I am pro-abortion (or, as I call it, anti forced-pregnancy), and I first paused at reading of this, but realised that 'human' comes when the mind has developed enough to be able to have thoughts and feelings, and we don't actually know if even children at, say, eight months have thoughts and feelings, although their mind is working, in that there's some evidence that they can hear music in the womb and it is stored in their memories.

      It might be that this new 'grown brain' can (if it allowed to develop) help us establish exactly when a cluster of working cells is capable or holding and developing the sort of brain activity we would identify as human. This would be fraught with ethical problems, and I can see scientists stopping short.

      I wonder why you assume all people how, as I do, hold that a woman should be able to choose to abort her fetus are knee-jerk idiots and just noise. At least do us a courtesy by assuming that we've thought about it.

      1. Anonymous Coward
        Anonymous Coward

        Re: Do vat grown brains dream? @ Big John

        I did use the word "ardent" in my description. Most people (including myself) feel that abortion in the first trimester is acceptable. After that point the former "clump of cells" has changed into somthing uncomfortably like a human being. In the third trimester, abortion starts to get rather gruesome. Yet there are those who argue that these natural human feelings have no weight, and that the fetus has no rights until it passes out the birth canal. Halfway out isn't enough, there's still time for the mother to take that fetus's life away. Obama himself once voted to defend such partial-birth abortions in Illinois.

        Argue about rights all you want; It's still sickening to contemplate. Even worse, a large lucrative 'industry' has grown up around the practice. Worse still, this industry appears to be primarily aimed at minority women, judging by the abortion statistics. What's that all about?

      2. John Savard

        Re: Do vat grown brains dream? @ Big John

        Part of the reason that there is a negative stereotype of the pro-choice side of the abortion debate is the nature of the arguments that they sometimes advance. For example, one common argument is that right and wrong are social creations rather than pre-existing absolutes like the laws of mathematics. The trouble with that line of argument is that it works just as well for Negro slavery and the Holocaust. Also, they sometimes try to argue that people are defined by their relationships rather than their intrinsic properties.

        On the other hand, we don't know for sure when the developing brain gains certain capabilities. Giving the benefit of the doubt to the fetus unconditionally, the common pro-life position, involves a lot of assumptions about human sexuality. And some in the pro-life camp are against forms of abortion that deal with embryos younger than 27 days - when not a single neuron has even differentiated from its precursor cells. Thinking is definitely not happening then.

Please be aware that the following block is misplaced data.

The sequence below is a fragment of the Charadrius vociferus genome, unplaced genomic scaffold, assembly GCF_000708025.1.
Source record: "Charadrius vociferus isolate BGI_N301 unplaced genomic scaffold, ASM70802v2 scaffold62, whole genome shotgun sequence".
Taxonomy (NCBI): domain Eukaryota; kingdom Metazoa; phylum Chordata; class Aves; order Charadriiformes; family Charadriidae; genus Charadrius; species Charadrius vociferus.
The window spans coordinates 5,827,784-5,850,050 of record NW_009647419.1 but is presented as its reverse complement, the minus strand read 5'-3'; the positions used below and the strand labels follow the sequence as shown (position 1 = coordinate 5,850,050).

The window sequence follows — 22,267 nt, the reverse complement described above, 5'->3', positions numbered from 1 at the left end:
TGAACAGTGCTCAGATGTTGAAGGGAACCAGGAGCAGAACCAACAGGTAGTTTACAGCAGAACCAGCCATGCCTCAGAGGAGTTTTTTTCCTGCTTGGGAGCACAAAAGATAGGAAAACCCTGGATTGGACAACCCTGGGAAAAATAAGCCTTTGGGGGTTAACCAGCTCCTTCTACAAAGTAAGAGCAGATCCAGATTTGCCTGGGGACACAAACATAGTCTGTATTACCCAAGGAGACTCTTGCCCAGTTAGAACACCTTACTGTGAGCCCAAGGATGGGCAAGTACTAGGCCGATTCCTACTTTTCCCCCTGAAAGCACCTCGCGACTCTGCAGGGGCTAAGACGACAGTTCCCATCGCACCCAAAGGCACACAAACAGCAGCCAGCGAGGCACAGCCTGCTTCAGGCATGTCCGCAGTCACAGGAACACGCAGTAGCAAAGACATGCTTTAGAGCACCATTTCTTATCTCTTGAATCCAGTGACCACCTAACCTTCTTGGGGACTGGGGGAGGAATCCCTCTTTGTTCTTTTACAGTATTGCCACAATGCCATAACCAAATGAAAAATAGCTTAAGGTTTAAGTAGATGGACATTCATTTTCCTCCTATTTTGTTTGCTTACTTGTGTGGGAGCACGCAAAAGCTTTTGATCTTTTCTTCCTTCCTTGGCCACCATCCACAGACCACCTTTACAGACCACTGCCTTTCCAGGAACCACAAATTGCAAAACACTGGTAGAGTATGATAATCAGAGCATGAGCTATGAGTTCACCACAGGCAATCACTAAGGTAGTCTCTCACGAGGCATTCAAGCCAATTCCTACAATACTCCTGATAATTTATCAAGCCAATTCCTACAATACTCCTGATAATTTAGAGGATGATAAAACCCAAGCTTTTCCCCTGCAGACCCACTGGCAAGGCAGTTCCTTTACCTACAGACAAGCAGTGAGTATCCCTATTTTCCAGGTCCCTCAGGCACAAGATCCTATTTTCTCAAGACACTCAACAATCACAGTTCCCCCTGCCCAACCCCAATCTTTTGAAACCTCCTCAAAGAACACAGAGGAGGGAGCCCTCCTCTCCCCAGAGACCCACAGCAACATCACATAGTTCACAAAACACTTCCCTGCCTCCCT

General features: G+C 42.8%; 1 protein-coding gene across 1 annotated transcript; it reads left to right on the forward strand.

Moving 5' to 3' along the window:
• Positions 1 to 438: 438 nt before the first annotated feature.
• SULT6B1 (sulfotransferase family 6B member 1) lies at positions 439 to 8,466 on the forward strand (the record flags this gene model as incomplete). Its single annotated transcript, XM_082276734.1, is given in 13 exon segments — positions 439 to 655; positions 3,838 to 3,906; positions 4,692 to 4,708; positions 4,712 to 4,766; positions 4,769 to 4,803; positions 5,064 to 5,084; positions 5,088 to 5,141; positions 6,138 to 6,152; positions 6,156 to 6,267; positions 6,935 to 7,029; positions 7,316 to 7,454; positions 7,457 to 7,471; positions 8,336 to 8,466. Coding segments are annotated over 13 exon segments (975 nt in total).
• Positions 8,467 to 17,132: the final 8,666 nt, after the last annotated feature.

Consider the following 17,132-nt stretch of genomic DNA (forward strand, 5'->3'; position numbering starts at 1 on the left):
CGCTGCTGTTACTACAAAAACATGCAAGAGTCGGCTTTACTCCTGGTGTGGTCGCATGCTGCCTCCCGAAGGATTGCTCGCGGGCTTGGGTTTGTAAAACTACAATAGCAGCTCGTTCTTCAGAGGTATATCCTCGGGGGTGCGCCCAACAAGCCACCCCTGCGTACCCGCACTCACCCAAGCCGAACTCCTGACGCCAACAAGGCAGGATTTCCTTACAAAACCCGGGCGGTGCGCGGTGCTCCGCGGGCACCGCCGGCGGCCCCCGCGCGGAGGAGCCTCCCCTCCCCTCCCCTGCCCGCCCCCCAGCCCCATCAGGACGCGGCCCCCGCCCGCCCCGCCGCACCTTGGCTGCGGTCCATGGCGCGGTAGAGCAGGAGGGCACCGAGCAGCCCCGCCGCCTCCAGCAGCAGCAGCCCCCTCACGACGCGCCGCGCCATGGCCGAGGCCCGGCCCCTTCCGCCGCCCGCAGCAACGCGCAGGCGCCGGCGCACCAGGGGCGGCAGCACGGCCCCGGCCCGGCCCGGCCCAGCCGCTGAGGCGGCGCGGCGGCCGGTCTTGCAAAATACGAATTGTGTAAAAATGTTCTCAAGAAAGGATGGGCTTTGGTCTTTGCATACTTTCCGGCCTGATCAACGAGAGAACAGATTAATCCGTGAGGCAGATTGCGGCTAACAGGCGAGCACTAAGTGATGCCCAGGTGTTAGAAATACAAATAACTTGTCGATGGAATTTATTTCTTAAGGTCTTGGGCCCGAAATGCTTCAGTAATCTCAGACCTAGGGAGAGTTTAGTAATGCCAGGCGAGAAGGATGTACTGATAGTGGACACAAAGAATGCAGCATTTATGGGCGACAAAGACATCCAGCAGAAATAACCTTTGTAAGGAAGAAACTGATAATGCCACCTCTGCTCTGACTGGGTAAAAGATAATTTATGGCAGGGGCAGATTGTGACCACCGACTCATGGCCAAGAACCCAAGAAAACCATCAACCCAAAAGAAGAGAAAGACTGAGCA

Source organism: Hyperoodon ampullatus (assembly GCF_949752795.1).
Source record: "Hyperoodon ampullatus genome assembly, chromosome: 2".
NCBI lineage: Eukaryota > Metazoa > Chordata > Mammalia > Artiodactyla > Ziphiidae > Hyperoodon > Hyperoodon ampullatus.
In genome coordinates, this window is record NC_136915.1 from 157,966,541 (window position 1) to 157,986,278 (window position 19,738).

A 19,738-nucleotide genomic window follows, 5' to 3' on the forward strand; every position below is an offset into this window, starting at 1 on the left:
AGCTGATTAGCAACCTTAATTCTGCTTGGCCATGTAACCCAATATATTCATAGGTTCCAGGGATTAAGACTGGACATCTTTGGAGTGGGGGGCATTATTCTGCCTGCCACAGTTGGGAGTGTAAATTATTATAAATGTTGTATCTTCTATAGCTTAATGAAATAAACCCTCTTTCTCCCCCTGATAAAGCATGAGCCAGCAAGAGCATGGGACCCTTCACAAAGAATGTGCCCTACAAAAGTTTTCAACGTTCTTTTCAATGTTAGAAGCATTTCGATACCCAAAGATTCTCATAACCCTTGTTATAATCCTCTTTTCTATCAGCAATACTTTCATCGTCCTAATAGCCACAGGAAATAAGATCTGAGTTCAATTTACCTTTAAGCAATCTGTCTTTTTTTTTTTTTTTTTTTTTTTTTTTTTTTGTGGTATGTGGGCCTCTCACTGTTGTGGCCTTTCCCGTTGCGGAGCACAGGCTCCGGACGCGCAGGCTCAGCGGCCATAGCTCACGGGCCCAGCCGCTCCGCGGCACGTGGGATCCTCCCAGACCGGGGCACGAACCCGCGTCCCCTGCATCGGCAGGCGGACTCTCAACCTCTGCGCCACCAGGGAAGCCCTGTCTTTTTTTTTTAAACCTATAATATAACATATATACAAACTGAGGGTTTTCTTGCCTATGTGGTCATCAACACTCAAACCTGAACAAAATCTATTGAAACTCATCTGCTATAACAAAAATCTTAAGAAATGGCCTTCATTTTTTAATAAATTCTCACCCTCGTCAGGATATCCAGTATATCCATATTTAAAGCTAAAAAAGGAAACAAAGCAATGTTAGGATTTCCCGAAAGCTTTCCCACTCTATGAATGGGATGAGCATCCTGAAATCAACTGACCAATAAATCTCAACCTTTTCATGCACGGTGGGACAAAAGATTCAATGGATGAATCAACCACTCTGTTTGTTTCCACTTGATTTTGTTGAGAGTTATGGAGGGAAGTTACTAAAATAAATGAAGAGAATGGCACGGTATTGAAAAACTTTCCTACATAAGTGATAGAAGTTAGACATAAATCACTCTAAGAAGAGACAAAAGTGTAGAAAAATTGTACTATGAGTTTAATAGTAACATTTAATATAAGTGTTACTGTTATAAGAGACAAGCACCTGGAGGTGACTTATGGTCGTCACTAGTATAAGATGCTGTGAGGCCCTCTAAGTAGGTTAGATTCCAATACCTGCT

Many in the pro-life camp appear more concerned about sex than life; and many in the pro-choice camp act as though they find the legitimate pro-life line of argument unintelligible.

      3. g e

        Re: Do vat grown brains dream? @ Hollerith

        I assume you don't have any kids. Whilst I agree completely with your point, by 8 months you can clearly see a lot of human cognitive behaviour in your offspring plus personality. Language is already beginning to form, albeit at a rudimentary Neanderthal-type grunt for bikkies, shout for not-pleased, gurgle for pleasure kind of way.

        I'd actually say 2 months absolute maximum, based on experience, possibly even from 8 months in utero although you'd not be having meaningful (in your sense) communication with a human that small.

        1. dotdavid

          Re: Do vat grown brains dream? @ Hollerith

          "Whilst I agree completely with your point, by 8 months you can clearly see a lot of human cognitive behaviour in your offspring "

          I'm guessing the OP meant 8 months from conception rather than from birth

    4. Anonymous Coward

      Re: Do vat grown brains dream?

      This thing isn't plugged into anything. It's no more of a conscious entity than a McDonalds Quarter Pounder is. There's no blood supply, no electrical signals - it's a lump of brain cells.

      1. DugEBug

        Re: Do vat grown brains dream?

        Of course it is "plugged into" some things. You can't grow any living tissue without a supply of nutrients and oxygen. The way to do it is with a supply of blood that is somehow sustained via all the sensors, cleansing machines and the like. I suspect that maybe the skin donor is also the blood donor. The article leaves all of this to the imagination, unfortunately.

    5. JeffyPoooh

      Re: Do vat grown brains dream?

      The endless ethical quandary begins when it suddenly blurts out, "Mommy!"

    6. Nick Ryan Silver badge

      Re: Do vat grown brains dream?

      I wasn't sure how to feel about this, and I read the article unlike some here and understand the difference between 5 week fetal and 5 week (or old) baby. It is getting a bit creepy. However a few things to remember that appear to be missed: